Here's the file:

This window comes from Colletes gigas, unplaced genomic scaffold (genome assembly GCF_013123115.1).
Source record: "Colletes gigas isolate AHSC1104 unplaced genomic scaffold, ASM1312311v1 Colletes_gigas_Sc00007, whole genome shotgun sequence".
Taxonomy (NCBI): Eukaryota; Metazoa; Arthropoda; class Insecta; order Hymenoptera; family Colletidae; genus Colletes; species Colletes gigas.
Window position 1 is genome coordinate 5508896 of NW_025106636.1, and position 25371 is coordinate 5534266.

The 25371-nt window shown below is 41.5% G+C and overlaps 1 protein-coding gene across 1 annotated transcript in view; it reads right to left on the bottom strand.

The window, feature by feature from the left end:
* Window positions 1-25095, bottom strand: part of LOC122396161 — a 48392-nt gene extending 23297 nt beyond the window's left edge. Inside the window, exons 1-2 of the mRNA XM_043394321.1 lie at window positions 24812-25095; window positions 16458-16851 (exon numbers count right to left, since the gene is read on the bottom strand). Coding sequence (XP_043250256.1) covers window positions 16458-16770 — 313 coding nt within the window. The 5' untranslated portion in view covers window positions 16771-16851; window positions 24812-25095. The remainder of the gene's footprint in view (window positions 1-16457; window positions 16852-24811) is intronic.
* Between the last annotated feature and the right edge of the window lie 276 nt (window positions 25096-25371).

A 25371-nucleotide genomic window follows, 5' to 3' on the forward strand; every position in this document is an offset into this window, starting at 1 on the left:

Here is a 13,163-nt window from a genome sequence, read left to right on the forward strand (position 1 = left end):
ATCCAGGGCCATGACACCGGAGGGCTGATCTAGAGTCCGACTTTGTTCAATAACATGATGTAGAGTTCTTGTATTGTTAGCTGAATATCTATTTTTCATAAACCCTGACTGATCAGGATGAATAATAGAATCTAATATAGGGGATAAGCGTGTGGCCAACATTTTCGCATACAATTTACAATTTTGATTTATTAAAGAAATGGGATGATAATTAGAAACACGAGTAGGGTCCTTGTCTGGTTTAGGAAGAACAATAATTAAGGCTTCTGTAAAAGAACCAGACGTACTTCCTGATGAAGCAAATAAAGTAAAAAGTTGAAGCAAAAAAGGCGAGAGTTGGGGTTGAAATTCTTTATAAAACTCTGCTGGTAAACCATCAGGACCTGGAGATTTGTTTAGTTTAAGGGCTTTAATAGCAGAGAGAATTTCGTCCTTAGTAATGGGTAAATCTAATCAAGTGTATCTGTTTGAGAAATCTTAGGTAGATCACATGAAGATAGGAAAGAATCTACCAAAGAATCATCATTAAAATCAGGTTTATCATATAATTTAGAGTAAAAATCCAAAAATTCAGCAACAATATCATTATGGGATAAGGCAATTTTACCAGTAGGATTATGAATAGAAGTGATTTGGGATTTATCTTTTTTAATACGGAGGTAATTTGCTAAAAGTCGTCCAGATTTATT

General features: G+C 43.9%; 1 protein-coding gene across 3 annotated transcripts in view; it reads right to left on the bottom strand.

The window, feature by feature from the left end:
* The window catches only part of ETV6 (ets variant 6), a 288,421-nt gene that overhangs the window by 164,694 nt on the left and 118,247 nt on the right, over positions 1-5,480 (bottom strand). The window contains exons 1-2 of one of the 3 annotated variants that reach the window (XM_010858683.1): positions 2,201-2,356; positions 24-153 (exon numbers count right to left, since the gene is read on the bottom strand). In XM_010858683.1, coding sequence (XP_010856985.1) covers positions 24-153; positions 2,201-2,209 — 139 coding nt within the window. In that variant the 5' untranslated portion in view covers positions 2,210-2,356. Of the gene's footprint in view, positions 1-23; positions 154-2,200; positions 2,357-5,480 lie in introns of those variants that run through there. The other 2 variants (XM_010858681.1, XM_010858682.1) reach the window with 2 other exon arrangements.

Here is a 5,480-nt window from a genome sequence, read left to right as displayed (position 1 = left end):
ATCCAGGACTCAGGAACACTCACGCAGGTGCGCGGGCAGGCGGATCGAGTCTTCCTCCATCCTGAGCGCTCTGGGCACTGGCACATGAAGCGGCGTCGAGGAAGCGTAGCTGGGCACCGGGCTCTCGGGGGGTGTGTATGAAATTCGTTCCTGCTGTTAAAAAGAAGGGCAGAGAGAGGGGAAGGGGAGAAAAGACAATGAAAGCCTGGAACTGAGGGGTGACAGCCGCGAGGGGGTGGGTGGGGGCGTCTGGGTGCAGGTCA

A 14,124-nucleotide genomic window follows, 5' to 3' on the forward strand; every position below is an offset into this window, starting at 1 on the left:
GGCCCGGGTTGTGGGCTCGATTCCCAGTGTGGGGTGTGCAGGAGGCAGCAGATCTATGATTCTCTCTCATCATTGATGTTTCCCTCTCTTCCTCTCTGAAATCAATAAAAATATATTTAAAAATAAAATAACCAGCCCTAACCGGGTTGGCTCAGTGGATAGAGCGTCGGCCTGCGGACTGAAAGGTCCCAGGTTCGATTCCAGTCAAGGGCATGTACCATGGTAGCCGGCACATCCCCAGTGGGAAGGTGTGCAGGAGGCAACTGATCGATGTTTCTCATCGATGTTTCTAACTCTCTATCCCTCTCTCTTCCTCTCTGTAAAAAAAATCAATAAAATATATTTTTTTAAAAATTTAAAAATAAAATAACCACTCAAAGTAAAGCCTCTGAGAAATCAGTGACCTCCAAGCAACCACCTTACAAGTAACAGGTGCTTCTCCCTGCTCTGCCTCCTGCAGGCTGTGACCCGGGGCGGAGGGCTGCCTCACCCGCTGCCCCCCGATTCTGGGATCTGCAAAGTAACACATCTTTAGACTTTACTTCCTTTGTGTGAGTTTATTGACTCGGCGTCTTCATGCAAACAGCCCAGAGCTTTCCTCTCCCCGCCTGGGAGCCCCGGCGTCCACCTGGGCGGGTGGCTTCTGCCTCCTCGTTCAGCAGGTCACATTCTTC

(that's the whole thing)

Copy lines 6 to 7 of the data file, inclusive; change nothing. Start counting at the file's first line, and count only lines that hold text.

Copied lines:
The window, feature by feature from the left end:
* Window positions 1-25095, bottom strand: part of LOC122396161 — a 48392-nt gene extending 23297 nt beyond the window's left edge. Inside the window, exons 1-2 of the mRNA XM_043394321.1 lie at window positions 24812-25095; window positions 16458-16851 (exon numbers count right to left, since the gene is read on the bottom strand). Coding sequence (XP_043250256.1) covers window positions 16458-16770 — 313 coding nt within the window. The 5' untranslated portion in view covers window positions 16771-16851; window positions 24812-25095. The remainder of the gene's footprint in view (window positions 1-16457; window positions 16852-24811) is intronic.